4. 4. MODULATION INDEX Amplitude modulation is one of the earliest radio modulation techniques. The receivers used tolist to AM-DSB-C are perhaps the simplest receivers of any radio modulation technique; which may bewhy that version of amplitude modulation is still widely used today. Amplitude modulation (AM) occurs when the amplitude of a carrier wave is modulated, tocorrespond to a source signal. In AM, we have an equation that looks like this: Fsignal(t) = A(t)sin(ωt) We can also see that the phase of this wave is irrelevant, and does not change (so we dont eveninclude it in the equation).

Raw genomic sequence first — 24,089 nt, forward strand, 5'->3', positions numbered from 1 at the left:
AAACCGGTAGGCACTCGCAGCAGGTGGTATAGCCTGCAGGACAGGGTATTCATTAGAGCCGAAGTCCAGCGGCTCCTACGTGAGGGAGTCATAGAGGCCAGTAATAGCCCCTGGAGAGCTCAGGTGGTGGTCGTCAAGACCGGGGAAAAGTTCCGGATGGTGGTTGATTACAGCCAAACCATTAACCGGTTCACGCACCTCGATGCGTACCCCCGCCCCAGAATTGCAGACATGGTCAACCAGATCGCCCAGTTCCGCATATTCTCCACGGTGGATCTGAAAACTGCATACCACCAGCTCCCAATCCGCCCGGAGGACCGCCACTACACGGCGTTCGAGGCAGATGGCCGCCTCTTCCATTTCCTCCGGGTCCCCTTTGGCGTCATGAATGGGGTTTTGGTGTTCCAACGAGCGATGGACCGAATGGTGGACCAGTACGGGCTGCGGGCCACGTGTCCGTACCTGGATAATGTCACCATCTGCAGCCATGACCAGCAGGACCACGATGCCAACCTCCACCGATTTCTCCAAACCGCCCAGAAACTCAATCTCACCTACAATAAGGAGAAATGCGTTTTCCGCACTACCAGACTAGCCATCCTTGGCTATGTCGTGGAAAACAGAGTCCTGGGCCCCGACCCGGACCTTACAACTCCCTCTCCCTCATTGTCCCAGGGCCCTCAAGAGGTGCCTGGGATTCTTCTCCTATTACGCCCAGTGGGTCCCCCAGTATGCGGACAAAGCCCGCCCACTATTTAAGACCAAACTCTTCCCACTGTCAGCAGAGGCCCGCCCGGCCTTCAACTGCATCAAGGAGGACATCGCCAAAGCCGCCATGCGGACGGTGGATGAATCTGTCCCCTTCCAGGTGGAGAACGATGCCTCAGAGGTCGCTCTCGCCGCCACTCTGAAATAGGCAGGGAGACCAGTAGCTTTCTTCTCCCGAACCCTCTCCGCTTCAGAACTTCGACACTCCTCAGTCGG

5. 5. POWER IN AMPLITUDE MODULATIONAmplitude modulation, AM has advantages of simplicity, but it is not the most efficient mode to use,both in terms of the amount of spectrum it takes up, and the usage of the power. It is for this reasonthat it only has limited applications for broadcast and two way radio communications systems.The reason for its inefficiency occurs as a result of the composition of the radio signal. When a radiofrequency signal is modulated by an audio signal the envelope will vary. The level of modulation can beincreased to a level where the envelope falls to zero and then rises to twice the un-modulated level. Anyincrease on this will cause distortion because the envelope cannot fall below zero. As this is themaximum amount of modulation possible it is called 100% modulation.Even with 100% modulation the utilisation of power by an amplitude modulated signal is very poor.When the carrier is modulated sidebands appear at either side of the carrier in its frequency spectrum.Each sideband contains the information about the audio modulation. To look at how the signal is madeup and the relative powers take the simplified case where the 1 kHz tone is modulating the carrier. Inthis case two signals will be found 1 kHz either side of the main carrier. When the carrier is fullymodulated i.e. 100% the amplitude of the modulation is equal to half that of the main carrier, i.e. thesum of the powers of the sidebands is equal to half that of the carrier. This means that each sideband isjust a quarter of the total power. In other words for a transmitter with a 100 watt carrier, the totalsideband power would be 50 watts and each individual sideband would be 25 watts. During themodulation process the carrier power remains constant. It is only needed as a reference during thedemodulation process. This means that the sideband power is the useful section of the signal, and thiscorresponds to (50 / 150) x 100%, or only 33% of the total power transmitted.